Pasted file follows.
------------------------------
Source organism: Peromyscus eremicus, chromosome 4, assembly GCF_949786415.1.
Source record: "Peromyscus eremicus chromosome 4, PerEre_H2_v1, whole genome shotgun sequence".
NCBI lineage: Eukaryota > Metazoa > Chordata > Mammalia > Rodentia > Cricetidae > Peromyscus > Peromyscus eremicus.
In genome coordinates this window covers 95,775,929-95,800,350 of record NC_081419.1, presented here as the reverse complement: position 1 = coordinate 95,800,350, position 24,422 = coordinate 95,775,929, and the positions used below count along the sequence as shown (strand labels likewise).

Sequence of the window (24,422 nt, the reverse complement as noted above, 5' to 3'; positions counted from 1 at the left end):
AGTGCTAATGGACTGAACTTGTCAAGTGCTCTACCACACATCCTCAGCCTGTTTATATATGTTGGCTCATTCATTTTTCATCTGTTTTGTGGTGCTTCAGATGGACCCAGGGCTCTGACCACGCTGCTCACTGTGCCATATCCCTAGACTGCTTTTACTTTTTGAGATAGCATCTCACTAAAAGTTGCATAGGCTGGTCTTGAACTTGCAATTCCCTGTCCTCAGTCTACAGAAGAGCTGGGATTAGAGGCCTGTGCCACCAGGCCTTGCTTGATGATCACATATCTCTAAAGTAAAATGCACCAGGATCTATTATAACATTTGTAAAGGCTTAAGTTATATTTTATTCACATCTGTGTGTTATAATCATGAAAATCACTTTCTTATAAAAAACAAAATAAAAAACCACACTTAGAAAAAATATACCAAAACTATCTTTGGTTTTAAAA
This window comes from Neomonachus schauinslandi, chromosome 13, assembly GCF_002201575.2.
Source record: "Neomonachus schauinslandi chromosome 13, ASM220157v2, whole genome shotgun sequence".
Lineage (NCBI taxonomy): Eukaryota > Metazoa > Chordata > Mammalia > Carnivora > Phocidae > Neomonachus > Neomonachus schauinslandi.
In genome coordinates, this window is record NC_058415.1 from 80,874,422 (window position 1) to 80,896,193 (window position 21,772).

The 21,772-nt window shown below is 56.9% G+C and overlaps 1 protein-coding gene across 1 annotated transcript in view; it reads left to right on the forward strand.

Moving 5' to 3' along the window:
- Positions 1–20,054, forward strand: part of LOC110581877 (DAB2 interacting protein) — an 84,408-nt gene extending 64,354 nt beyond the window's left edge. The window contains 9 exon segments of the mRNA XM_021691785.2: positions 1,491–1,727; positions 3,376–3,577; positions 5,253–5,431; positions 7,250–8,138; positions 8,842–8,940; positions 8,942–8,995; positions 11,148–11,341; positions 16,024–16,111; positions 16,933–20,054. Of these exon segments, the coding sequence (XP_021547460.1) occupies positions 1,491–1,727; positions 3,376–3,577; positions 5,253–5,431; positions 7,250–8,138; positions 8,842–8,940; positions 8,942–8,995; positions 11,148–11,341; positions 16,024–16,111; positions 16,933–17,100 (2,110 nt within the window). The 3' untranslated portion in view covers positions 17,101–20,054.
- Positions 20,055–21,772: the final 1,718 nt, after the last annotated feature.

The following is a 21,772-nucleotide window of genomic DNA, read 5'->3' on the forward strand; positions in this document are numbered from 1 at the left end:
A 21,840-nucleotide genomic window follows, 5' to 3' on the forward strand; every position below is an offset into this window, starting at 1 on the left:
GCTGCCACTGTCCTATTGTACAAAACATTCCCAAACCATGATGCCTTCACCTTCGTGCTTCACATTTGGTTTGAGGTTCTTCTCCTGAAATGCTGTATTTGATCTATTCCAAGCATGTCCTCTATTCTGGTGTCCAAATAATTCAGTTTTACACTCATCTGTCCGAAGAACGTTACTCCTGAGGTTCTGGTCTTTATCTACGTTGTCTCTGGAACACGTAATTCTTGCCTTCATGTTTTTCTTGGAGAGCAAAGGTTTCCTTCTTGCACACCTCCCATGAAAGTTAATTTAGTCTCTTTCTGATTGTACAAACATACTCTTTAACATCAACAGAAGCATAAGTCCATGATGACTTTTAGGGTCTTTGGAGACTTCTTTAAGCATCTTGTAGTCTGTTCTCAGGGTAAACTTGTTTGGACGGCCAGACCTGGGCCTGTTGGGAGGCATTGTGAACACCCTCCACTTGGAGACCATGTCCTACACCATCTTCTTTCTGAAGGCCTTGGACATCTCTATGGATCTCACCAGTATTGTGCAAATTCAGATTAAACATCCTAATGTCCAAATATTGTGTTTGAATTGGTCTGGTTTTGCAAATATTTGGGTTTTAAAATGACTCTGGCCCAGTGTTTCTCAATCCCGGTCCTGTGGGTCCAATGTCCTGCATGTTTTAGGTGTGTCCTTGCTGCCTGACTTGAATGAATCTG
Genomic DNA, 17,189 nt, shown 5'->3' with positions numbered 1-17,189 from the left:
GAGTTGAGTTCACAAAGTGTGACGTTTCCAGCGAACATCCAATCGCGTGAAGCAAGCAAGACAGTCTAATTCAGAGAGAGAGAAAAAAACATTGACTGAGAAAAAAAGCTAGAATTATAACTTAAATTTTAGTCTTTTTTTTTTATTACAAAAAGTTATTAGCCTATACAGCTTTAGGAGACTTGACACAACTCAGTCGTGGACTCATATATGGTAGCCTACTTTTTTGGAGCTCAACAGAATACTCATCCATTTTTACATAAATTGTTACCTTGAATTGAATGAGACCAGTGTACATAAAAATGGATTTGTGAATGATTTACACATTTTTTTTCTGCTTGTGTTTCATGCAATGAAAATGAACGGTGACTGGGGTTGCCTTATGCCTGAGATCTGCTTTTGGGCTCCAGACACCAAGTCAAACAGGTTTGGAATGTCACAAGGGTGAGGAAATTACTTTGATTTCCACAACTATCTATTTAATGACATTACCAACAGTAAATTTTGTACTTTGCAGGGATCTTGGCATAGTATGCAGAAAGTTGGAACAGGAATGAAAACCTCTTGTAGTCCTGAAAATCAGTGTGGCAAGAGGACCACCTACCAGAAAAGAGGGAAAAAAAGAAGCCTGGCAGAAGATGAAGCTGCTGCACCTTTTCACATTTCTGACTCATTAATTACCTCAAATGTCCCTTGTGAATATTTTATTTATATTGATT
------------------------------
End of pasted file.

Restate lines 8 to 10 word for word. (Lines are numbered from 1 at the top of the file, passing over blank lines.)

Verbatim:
Source record: "Neomonachus schauinslandi chromosome 13, ASM220157v2, whole genome shotgun sequence".
Lineage (NCBI taxonomy): Eukaryota > Metazoa > Chordata > Mammalia > Carnivora > Phocidae > Neomonachus > Neomonachus schauinslandi.
In genome coordinates, this window is record NC_058415.1 from 80,874,422 (window position 1) to 80,896,193 (window position 21,772).